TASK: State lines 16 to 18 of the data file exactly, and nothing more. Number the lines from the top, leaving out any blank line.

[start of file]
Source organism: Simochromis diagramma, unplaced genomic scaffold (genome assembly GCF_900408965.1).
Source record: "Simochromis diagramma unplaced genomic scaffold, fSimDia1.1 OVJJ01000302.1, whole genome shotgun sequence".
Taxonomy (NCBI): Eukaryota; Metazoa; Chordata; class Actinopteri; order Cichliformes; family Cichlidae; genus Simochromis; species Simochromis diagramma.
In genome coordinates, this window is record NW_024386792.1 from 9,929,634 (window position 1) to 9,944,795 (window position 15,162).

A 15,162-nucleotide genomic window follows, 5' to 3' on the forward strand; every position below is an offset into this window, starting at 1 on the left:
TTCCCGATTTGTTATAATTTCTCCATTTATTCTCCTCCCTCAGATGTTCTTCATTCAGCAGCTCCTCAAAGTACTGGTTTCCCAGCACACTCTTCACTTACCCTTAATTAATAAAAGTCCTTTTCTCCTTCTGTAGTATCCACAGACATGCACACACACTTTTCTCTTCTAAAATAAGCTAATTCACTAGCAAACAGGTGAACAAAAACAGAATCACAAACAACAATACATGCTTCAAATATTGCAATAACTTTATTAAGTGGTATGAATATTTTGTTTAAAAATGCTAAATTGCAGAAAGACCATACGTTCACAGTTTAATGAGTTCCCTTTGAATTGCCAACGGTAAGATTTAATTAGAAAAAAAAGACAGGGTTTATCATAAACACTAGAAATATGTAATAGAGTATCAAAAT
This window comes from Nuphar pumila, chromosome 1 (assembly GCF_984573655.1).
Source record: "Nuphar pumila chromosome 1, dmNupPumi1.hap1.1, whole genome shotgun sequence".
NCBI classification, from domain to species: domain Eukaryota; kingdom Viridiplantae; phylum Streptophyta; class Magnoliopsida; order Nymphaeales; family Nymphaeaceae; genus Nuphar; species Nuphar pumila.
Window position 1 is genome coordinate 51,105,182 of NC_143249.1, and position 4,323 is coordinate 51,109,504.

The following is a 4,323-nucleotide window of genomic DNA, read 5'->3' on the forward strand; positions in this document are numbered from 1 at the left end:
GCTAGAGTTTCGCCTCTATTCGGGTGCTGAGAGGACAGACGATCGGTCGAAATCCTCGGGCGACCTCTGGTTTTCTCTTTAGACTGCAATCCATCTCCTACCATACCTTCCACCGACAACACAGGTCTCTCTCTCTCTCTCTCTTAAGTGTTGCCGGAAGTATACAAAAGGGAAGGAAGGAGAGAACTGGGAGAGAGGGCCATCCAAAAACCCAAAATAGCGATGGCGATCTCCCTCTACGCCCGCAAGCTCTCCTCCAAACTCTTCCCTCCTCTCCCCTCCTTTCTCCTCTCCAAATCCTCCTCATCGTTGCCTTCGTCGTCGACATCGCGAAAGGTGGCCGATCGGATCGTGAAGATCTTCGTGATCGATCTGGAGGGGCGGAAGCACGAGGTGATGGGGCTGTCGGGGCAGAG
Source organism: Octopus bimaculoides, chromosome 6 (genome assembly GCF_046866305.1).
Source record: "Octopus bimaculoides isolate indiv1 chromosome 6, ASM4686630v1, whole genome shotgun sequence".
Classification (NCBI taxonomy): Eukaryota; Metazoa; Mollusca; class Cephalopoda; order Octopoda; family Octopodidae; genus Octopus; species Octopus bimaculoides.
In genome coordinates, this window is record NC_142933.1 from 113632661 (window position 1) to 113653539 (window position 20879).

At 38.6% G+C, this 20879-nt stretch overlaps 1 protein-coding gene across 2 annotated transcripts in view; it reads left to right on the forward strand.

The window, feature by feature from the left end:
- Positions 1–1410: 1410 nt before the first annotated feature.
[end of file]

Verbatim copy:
In genome coordinates, this window is record NC_142933.1 from 113632661 (window position 1) to 113653539 (window position 20879).

At 38.6% G+C, this 20879-nt stretch overlaps 1 protein-coding gene across 2 annotated transcripts in view; it reads left to right on the forward strand.

The window, feature by feature from the left end: